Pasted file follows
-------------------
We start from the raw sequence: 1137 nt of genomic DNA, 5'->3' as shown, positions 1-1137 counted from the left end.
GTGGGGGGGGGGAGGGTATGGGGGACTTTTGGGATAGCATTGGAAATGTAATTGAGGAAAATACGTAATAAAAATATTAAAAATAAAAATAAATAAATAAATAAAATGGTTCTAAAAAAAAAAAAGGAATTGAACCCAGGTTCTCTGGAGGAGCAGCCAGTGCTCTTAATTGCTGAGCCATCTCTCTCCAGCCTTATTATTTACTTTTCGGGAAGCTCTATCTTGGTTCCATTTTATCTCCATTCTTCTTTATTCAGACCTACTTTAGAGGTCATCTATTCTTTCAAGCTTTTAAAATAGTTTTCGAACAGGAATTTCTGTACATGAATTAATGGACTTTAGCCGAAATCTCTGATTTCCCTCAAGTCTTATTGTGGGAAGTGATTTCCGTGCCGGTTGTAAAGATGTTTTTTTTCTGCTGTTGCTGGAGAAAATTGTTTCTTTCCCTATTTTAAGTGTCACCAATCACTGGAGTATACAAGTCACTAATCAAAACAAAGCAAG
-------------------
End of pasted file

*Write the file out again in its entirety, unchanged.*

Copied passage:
We start from the raw sequence: 1137 nt of genomic DNA, 5'->3' as shown, positions 1-1137 counted from the left end.
GTGGGGGGGGGGAGGGTATGGGGGACTTTTGGGATAGCATTGGAAATGTAATTGAGGAAAATACGTAATAAAAATATTAAAAATAAAAATAAATAAATAAATAAAATGGTTCTAAAAAAAAAAAAGGAATTGAACCCAGGTTCTCTGGAGGAGCAGCCAGTGCTCTTAATTGCTGAGCCATCTCTCTCCAGCCTTATTATTTACTTTTCGGGAAGCTCTATCTTGGTTCCATTTTATCTCCATTCTTCTTTATTCAGACCTACTTTAGAGGTCATCTATTCTTTCAAGCTTTTAAAATAGTTTTCGAACAGGAATTTCTGTACATGAATTAATGGACTTTAGCCGAAATCTCTGATTTCCCTCAAGTCTTATTGTGGGAAGTGATTTCCGTGCCGGTTGTAAAGATGTTTTTTTTCTGCTGTTGCTGGAGAAAATTGTTTCTTTCCCTATTTTAAGTGTCACCAATCACTGGAGTATACAAGTCACTAATCAAAACAAAGCAAG